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Fat ‘R’Us or Health ‘e’ Run with Fresh Air Fund

Posted Jul 24 2009 12:06am

Obesity in Children

Obesity means having too much body fat. It is different from being overweight, which means weighing too much. Both terms mean that a person’s weight is greater than what is considered healthy for his or her height. Children grow at different rates, so it isn’t always easy to know when a child is obese or overweight.

Why is childhood obesity considered a health problem?
Doctors and scientists are concerned about the rise of obesity in children and youth because obesity may lead to the following health problems:

Heart disease, caused by:

  • high cholesterol and/or
  • high blood pressure
  • Type 2 diabetes
  • Asthma
  • Sleep apnea
  • Social discrimination

Childhood obesity is associated with various health-related consequences. Obese children and adolescents may experience immediate health consequences and may be at risk for weight-related health problems in adulthood.

Psychosocial Risks
Some consequences of childhood and adolescent overweight are psychosocial. Obese children and adolescents are targets of early and systematic social discrimination.2 The psychological stress of social stigmatization can cause low self-esteem which, in turn, can hinder academic and social functioning, and persist into adulthood.3

Cardiovascular Disease Risks
Obese children and teens have been found to have risk factors for cardiovascular disease (CVD), including high cholesterol levels, high blood pressure, and abnormal glucose tolerance. In a population-based sample of 5- to 17-year-olds, almost 60% of overweight children had at least one CVD risk factor while 25 percent of overweight children had two or more CVD risk factors.2

Additional Health Risks
Less common health conditions associated with increased weight include asthma, hepatic steatosis, sleep apnea and Type 2 diabetes.

Asthma is a disease of the lungs in which the airways become blocked or narrowed causing breathing difficulty. Studies have identified an association between childhood overweight and asthma.4, 5
Hepatic steatosis is the fatty degeneration of the liver caused by a high concentration of liver enzymes. Weight reduction causes liver enzymes to normalize.2
Sleep apnea is a less common complication of overweight for children and adolescents. Sleep apnea is a sleep-associated breathing disorder defined as the cessation of breathing during sleep that lasts for at least 10 seconds. Sleep apnea is characterized by loud snoring and labored breathing. During sleep apnea, oxygen levels in the blood can fall dramatically. One study estimated that sleep apnea occurs in about 7% of overweight children.6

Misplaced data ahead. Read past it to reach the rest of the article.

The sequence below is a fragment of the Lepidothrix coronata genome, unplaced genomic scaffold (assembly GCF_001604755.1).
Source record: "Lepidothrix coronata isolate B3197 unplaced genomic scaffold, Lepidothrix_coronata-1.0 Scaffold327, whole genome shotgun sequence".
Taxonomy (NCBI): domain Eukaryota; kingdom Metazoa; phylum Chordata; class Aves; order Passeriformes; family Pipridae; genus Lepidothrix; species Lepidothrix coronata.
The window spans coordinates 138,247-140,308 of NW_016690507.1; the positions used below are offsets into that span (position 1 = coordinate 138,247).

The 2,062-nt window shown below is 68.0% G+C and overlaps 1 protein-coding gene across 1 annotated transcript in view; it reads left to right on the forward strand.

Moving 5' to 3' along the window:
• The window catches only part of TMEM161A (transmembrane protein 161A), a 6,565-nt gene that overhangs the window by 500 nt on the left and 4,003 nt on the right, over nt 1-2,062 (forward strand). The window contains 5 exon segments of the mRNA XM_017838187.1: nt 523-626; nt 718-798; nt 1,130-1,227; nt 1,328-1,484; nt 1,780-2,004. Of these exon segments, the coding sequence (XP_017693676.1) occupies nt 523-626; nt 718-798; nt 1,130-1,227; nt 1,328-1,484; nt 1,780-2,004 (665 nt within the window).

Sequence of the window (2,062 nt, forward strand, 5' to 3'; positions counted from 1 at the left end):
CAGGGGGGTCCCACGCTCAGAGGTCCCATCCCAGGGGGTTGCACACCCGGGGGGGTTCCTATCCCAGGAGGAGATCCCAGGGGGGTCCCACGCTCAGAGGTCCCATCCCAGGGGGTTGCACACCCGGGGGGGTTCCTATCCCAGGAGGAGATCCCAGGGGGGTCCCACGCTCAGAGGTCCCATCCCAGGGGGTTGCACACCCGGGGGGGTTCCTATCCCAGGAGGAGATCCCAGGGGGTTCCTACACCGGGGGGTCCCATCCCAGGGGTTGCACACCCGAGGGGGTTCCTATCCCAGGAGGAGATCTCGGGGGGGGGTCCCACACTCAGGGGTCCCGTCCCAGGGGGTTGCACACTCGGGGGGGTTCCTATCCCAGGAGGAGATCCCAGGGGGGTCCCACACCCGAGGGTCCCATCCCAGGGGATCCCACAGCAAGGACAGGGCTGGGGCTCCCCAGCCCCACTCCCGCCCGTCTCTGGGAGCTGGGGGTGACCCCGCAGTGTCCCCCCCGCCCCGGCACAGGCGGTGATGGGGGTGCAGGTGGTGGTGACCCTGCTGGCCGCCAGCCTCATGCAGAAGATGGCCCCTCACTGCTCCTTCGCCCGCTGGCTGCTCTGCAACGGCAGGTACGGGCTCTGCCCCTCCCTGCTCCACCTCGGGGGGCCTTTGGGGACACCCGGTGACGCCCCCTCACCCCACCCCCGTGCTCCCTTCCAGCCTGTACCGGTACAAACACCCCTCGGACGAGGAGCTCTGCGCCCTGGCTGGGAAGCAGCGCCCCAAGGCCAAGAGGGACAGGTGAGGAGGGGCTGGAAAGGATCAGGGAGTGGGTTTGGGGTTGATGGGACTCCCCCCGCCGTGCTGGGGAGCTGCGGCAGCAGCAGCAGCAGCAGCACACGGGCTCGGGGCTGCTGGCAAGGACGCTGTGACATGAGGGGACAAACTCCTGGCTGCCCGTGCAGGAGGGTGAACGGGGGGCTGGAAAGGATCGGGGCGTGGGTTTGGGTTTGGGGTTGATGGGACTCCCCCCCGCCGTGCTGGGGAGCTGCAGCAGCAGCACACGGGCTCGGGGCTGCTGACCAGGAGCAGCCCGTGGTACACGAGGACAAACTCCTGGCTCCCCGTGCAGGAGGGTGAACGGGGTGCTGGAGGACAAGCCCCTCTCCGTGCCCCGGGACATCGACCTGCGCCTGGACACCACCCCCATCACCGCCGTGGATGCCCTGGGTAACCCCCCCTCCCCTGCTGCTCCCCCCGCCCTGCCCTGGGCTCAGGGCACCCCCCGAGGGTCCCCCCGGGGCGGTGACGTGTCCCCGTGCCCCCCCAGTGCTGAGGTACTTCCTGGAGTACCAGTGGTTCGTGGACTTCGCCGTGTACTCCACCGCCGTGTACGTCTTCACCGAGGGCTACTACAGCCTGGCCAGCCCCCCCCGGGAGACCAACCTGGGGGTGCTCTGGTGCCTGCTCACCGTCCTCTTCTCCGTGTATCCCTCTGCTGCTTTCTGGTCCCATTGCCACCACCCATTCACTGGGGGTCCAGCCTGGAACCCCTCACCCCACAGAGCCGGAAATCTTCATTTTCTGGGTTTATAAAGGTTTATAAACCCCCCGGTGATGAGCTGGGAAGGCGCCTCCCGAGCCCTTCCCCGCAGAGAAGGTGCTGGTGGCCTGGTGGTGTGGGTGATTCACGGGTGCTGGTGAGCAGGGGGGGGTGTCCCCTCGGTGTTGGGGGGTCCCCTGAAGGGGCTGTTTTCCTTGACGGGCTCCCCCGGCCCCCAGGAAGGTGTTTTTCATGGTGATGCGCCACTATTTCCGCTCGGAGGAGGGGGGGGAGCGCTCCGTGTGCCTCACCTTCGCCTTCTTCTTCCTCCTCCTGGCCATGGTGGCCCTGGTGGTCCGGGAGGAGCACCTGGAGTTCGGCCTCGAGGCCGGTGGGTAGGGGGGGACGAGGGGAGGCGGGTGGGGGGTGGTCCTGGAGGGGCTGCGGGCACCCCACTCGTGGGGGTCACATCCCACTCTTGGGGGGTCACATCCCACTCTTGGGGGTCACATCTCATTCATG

Type 2 diabetes is increasingly being reported among children and adolescents who are overweight.7 While diabetes and glucose intolerance, a precursor of diabetes, are common health effects of adult obesity, only in recent years has Type 2 diabetes begun to emerge as a health-related problem among children and adolescents. Onset of diabetes in children and adolescents can result in advanced complications such as CVD and kidney failure.8

1 Ogden CL, Carroll MD, Curtin LR, McDowell MA, Tabak CJ, Flegal KM. Prevalence of overweight and obesity in the United States, 1999-2004. JAMA 2006;295(13):1549–1555.

2 Dietz W. Health consequences of obesity in youth: Childhood predictors of adult disease.Pediatrics 1998;101:518–525.

3 Swartz MB and Puhl R. Childhood obesity: a societal problem to solve. Obesity Reviews 2003; 4(1):57–71.

4 Rodriguez MA, Winkleby MA, Ahn D, Sundquist J, Kraemer HC. Identification of populations subgroups of children and adolescents with high asthma prevalence: findings from the Third National Health and Nutrition Examination Survey. Arch Pediatr Adolesc Med 2002;156:269–275.

5 Luder E, Melnik TA, Dimaio M. Association of being overweight with greater asthma symptoms in inner city black and Hispanic children. J Pediatr 1998;132:699–703.

6 Mallory GB, Fiser DH, Jackson R. Sleep-associated breathing disorders in morbidly obese children and adolescents. J Pediatr 1989;115:892–897.

7 Fagot-Campagna A, Narayan KMV, Imperatore G. Type 2 diabetes in children: exemplifies the growing problem of chronic diseases [Editorial]. BMJ 2001;322:377–378.

8 Must A, Anderson SE. Effects of obesity on morbidity in children and adolescents. Nutr Clin Care2003;6:1;4–11.

Well these are the facts on Childhood obesity,but how do we treat them,Management by Prevention is one of the best cure for childhood obesity and subsequent development of Adult obesity.

To answer this question visit this website.

But if you are keen to do it for real,then pull out your running shoes and run for a cause-New York City Half-Marathon on August 16th 2009 while also helping Fresh Air Fund children?

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